So here we are, about to get back in the saddle again. My husband, after 40 years. Me, after 20. This should be interesting. Doubt bubbled to the surface. What was I thinking? Why get out of the comfort zone on this particular day? The comfort zone is so….comfortable. And you know, safe. Something to be said for safe.
We got to the place and I noticed how large the horses looked. We met our trail guide and he helped us get ready for the ride. “Give me your oldest and slowest horse,” I told the guide.
I didn’t take my camera, knowing I couldn’t ride a horse and take a picture; but, my husband took this with his ever-present Droid. Here’s our guide, with my horse, “Cowboy,” behind him.
With a quick lesson in how to use the reigns (I was too nervous to comprehend what he was saying), we were off.
I don’t know when I’d been more nervous and tense. Not only for me, but for my daughter, who looked tiny on her horse. The guide’s daughter also went with us, thank goodness. She rode her horse, a mustang born in the wild, bare-footed. Yes, bare-footed. She must have been about seven and I’m sure I gasped out loud when she kicked off her flip-flops and jumped right on the horse. The two girls: our daughter and the guide’s daughter.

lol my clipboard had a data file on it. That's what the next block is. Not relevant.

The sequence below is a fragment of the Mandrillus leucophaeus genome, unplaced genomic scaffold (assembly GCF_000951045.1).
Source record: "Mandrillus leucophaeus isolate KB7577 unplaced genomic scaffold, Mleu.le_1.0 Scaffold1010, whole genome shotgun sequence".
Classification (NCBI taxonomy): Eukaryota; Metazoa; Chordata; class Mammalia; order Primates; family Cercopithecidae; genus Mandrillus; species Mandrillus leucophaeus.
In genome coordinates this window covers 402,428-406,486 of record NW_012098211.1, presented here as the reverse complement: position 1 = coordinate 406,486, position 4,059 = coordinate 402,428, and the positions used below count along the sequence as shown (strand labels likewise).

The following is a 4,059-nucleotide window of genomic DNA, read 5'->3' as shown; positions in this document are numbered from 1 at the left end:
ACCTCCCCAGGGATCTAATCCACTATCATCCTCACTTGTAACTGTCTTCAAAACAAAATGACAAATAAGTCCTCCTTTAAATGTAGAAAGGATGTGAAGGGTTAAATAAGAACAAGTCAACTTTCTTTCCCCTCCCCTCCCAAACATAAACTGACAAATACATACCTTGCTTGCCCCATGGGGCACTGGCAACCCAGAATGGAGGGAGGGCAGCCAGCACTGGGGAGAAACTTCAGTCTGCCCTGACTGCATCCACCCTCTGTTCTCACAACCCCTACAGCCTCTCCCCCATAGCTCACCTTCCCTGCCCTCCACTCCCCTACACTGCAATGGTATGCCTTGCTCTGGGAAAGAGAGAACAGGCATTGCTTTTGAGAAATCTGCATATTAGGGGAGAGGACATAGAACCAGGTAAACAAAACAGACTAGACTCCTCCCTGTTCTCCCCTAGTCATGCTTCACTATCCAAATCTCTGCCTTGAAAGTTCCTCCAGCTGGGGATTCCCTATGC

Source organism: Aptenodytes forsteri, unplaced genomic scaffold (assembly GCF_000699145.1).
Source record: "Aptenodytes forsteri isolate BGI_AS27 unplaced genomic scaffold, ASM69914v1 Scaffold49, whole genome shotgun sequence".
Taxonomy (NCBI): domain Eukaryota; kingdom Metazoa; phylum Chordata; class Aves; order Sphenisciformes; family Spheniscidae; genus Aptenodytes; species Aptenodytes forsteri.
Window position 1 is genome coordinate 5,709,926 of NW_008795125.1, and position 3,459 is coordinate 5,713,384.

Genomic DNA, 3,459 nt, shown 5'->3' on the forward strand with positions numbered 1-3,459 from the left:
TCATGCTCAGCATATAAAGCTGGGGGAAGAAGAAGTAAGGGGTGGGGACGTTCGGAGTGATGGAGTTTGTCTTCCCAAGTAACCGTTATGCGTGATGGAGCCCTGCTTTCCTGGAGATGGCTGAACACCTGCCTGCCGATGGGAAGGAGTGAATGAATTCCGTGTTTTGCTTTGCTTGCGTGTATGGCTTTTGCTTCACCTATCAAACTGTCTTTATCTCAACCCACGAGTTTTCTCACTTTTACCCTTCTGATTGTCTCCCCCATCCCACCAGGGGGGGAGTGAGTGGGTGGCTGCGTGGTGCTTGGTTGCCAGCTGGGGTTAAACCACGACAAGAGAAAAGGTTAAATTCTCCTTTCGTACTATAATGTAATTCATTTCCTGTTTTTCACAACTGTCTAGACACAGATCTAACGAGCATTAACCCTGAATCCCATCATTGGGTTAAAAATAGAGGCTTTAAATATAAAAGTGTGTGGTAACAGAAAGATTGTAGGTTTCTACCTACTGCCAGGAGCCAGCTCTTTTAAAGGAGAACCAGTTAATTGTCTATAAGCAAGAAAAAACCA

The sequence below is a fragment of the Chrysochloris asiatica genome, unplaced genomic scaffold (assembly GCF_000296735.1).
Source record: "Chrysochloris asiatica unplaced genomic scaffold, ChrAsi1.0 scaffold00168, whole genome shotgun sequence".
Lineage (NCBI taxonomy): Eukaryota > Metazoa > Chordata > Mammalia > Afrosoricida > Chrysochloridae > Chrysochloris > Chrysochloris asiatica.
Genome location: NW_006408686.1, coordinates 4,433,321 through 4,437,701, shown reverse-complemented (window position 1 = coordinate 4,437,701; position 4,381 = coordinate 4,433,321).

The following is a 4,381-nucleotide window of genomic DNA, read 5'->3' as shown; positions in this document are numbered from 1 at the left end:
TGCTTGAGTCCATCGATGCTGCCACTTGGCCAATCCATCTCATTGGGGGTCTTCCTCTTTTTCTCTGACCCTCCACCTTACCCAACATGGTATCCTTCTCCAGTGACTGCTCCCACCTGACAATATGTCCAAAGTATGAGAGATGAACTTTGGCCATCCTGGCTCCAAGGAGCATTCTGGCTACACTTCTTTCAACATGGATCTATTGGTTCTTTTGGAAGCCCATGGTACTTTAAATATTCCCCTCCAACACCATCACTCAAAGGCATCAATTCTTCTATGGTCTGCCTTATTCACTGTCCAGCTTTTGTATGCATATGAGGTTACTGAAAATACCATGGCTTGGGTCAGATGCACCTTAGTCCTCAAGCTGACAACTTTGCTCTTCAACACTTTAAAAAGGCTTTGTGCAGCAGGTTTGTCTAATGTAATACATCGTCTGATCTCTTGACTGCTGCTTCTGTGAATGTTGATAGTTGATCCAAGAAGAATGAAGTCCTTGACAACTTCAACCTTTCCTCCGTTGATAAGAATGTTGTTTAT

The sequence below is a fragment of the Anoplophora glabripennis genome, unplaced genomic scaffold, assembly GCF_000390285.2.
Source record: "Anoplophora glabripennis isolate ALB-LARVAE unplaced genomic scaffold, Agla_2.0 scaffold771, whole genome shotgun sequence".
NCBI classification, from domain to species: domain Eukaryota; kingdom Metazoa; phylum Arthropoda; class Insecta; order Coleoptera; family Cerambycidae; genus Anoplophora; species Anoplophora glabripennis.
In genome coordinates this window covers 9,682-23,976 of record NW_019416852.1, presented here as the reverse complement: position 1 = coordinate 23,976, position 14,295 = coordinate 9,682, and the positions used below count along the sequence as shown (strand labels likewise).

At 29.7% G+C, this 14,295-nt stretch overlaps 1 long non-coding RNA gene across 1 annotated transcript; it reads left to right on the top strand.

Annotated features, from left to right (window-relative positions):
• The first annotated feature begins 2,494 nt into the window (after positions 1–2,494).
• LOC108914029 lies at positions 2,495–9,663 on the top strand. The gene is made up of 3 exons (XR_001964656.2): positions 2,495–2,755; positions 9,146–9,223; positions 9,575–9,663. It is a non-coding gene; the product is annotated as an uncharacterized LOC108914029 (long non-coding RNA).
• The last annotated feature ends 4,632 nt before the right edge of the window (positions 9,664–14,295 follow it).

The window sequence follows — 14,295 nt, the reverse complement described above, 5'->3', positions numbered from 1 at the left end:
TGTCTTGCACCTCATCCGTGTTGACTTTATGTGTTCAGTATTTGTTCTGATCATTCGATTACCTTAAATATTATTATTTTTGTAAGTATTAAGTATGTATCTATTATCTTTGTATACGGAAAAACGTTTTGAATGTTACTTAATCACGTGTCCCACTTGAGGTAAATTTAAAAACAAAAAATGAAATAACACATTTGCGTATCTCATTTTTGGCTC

My husband got up on his horse for the day. He looked perfect: calm, in control, at ease, and cute to boot.
I brought up the rear and tried to make my grimace of fear look like a smile whenever anyone turned around to check on me. I held onto the reigns with one hand and with the other I tightly grasped that thing on the front of the saddle. Needless to say, my form was terrible. My feet were pigeon-toed in stirrups, my back was hunched over. I bounced and bobbed so much it felt like my teeth were bouncing too. I had no idea UNTIL JUST NOW—when I asked my husband and daughter why they aren’t as sore as I still am—that you lift your rear up out of a saddle. At one point my husband turned around and hollered, “You okay back there?” I let out a fake “YeeHaw” instead of replying. What could I say? I’m dying back here? No, not only did I not want anyone to know it, I didn’t want their JOY rides to be negatively affected by my not so joyous one.
We climbed rocky hillsides; we hugged steep drop-offs; we zigzagged down steep paths; we rode down dirt roads and through woods and across creeks.
I watch them up ahead; I see both my daughter and husband having a ball. Laughing and talking, visiting with the guide and his daughter. Bits of their talk made it back to me: the west and horses and boots and rodeos and life. All the while, each of them was somehow CONTROLLING THE ANIMALS ON WHICH THEY RODE.
And here I was, with the edge-rider: the horse that walked so close to every edge and drop-off that I thought we were going to slide down the mountain side before the day ended. The words inside my head, “Just a small mis-step of one hoof and….”